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Michal Shapiro

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Hafez meets ZZ Top at Asia Society

The press release I received referred to Mosehn Namjoo as the "Iranian Bob Dylan." Part of me reacted with "huh?" but after a bit of consideration, I read on, and decided to check him out. A few weeks later I found myself at the Asia Society concert space amongst an audience generously peppered with Iranian Americans of every stripe. Mr. Namjoo (who in profile almost does look like the iconic 1966 Milton Glaser poster of Dylan) introduced the songs in English, but most of the lyrics were in Farsi.

 

Hafez meets ZZ Top at Asia Society from Michal Shapiro on Vimeo.



So what did they mean by the "Iranian Bob Dylan?" Did it apply in any way? The answer is a qualified "yes." While Mr. Namjoo, as far as I know has not written the equivalent of "The Ballad of Medgar Evers" or "Masters of War" he has ventured into an eclecticism and irreverence that have landed him in hot waters in his homeland.

It is this eclecticism and his dogged demand for artistic freedom that relates to Dylan. While he is considered a respected renegade with a cult following here, the powers that be in Iran are less charitable. He was sentenced to five years in jail for a recording in which he set the words of the Koran to rock music. He was out of the country when he was sentenced; he has not returned to his native land since. Was his "transgression" an intentional blasphemy? I personally think not; to me it was a plainly risky decision, and an artistic venture; not disrespect.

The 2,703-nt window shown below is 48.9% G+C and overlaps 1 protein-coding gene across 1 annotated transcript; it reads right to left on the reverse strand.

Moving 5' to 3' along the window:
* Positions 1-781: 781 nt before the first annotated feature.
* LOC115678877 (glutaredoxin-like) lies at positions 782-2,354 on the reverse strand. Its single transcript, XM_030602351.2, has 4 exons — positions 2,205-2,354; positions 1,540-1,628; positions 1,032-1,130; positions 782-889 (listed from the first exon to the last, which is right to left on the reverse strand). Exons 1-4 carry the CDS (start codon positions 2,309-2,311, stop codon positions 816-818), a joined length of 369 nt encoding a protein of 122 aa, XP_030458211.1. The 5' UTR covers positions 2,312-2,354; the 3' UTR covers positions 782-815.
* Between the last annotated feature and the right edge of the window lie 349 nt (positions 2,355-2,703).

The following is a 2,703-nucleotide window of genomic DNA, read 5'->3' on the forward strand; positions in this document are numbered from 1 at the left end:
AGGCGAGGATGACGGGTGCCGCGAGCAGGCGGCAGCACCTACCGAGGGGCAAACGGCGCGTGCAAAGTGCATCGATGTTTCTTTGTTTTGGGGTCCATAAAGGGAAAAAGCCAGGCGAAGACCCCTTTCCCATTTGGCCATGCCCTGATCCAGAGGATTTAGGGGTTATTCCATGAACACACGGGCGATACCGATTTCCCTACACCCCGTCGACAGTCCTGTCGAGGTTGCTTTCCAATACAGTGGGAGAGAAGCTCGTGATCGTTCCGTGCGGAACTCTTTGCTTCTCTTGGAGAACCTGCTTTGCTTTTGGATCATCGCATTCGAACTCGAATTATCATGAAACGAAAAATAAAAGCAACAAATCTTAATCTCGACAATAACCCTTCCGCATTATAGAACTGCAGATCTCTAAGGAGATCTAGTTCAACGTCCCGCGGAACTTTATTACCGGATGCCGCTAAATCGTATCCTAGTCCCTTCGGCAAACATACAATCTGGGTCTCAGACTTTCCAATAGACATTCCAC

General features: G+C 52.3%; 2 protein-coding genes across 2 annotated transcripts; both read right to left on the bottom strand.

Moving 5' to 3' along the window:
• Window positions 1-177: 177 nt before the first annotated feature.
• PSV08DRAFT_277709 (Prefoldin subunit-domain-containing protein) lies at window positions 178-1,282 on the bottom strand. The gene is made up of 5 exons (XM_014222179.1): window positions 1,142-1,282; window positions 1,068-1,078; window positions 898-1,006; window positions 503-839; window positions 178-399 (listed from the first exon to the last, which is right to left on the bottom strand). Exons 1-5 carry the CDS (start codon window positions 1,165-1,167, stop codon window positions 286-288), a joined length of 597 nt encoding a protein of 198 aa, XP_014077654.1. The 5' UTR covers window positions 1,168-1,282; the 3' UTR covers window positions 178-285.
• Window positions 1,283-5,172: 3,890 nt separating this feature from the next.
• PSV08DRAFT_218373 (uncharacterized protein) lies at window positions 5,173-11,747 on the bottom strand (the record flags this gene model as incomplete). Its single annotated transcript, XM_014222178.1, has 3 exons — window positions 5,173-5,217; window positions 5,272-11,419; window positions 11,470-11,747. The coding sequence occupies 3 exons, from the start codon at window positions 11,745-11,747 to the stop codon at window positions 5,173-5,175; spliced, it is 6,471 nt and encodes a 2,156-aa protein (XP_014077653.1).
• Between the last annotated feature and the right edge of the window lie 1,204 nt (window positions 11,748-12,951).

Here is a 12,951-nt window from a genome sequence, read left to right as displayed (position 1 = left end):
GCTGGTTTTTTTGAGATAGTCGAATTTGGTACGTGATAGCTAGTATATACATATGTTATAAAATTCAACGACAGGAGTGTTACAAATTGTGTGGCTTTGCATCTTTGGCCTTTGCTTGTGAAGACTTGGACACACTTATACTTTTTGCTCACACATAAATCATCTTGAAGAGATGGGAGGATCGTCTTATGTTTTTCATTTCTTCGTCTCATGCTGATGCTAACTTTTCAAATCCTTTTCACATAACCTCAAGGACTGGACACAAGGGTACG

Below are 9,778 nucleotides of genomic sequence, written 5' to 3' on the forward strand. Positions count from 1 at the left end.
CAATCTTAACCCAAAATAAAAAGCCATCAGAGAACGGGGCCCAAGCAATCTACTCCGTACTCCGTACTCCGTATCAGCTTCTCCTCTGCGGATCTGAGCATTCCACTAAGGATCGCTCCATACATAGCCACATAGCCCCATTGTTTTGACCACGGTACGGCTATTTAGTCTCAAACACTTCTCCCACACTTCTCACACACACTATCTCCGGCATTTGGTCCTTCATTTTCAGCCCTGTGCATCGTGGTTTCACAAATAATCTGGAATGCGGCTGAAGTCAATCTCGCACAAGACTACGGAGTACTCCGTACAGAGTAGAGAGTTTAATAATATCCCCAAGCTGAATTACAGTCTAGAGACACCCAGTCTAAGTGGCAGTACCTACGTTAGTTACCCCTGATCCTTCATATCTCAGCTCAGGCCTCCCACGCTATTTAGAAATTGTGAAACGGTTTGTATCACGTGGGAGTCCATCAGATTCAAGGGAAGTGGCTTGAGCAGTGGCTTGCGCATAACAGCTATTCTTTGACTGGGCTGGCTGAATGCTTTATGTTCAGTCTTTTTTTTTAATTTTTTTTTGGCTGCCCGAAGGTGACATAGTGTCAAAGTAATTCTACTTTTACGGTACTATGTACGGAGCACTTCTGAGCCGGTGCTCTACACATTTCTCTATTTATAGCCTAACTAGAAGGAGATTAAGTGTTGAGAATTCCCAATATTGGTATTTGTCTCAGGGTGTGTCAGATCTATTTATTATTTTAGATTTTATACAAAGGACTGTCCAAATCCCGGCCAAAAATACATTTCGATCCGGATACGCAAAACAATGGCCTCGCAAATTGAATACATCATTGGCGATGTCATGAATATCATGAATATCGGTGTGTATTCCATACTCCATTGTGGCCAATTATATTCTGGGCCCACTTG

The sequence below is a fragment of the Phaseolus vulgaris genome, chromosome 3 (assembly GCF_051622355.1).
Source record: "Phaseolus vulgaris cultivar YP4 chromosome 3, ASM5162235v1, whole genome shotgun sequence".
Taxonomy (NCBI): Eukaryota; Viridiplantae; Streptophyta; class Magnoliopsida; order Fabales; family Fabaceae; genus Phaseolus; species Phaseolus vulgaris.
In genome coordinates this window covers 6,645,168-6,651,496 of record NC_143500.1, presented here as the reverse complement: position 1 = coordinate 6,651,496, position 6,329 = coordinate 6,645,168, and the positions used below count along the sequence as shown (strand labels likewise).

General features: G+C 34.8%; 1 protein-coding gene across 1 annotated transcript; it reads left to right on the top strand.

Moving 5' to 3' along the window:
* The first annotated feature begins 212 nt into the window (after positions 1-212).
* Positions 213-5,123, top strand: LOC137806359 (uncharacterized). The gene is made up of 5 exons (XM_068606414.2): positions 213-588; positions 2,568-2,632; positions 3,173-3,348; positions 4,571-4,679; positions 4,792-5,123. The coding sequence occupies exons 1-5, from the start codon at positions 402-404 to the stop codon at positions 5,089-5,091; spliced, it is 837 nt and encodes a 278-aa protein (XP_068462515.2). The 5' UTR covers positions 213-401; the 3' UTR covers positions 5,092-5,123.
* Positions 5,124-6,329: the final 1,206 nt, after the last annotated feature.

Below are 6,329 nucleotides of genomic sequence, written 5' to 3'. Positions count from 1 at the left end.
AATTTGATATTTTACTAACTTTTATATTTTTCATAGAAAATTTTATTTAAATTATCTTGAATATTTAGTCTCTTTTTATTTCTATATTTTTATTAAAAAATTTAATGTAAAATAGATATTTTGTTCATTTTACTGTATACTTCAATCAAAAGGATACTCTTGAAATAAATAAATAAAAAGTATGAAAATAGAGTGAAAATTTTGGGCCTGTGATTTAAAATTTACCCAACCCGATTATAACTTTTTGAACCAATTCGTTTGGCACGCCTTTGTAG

Of the two songs I have chosen to present, the first demonstrates his vocal range, and his mastery of traditional forms. Namjoo has an impressive voice, and easily negotiates the ornamental ululations and heroic tenor tones of classic Iranian, Central Asian and in this case, Azeri, singing. He also has a strong lower register, making for very range-y interpretations of material. The second song demonstrates his unorthodox approach to orthodox material. In Iran, poetry, and particularly the poetry of Hafez is held in extremely high esteem. Settings of his poems to music abound, but are classical, and therefor to be performed strictly within a set of specific parameters. In my video, Mr. Namjoo has set the words of Hafez to a boogie beat (He references ZZ Top, but it could just as easily have been Wang Dang Doodle).

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